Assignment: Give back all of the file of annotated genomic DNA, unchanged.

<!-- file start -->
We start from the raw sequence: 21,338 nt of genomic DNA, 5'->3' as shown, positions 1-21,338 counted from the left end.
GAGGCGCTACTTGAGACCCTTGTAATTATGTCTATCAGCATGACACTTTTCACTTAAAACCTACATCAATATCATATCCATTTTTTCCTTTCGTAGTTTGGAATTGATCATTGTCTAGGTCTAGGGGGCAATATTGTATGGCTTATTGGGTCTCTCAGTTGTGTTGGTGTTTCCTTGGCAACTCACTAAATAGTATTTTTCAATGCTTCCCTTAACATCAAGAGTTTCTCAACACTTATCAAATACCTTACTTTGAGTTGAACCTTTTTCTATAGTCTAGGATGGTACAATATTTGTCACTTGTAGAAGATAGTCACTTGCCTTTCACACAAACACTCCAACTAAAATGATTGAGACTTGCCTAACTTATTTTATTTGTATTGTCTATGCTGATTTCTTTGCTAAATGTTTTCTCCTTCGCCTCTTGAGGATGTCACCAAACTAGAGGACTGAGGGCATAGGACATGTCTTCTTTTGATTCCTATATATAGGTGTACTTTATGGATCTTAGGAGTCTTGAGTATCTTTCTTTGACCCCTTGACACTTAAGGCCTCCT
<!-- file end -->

We start from the raw sequence: 21,338 nt of genomic DNA, 5'->3' as shown, positions 1-21,338 counted from the left end.
GAGGCGCTACTTGAGACCCTTGTAATTATGTCTATCAGCATGACACTTTTCACTTAAAACCTACATCAATATCATATCCATTTTTTCCTTTCGTAGTTTGGAATTGATCATTGTCTAGGTCTAGGGGGCAATATTGTATGGCTTATTGGGTCTCTCAGTTGTGTTGGTGTTTCCTTGGCAACTCACTAAATAGTATTTTTCAATGCTTCCCTTAACATCAAGAGTTTCTCAACACTTATCAAATACCTTACTTTGAGTTGAACCTTTTTCTATAGTCTAGGATGGTACAATATTTGTCACTTGTAGAAGATAGTCACTTGCCTTTCACACAAACACTCCAACTAAAATGATTGAGACTTGCCTAACTTATTTTATTTGTATTGTCTATGCTGATTTCTTTGCTAAATGTTTTCTCCTTCGCCTCTTGAGGATGTCACCAAACTAGAGGACTGAGGGCATAGGACATGTCTTCTTTTGATTCCTATATATAGGTGTACTTTATGGATCTTAGGAGTCTTGAGTATCTTTCTTTGACCCCTTGACACTTAAGGCCTCCT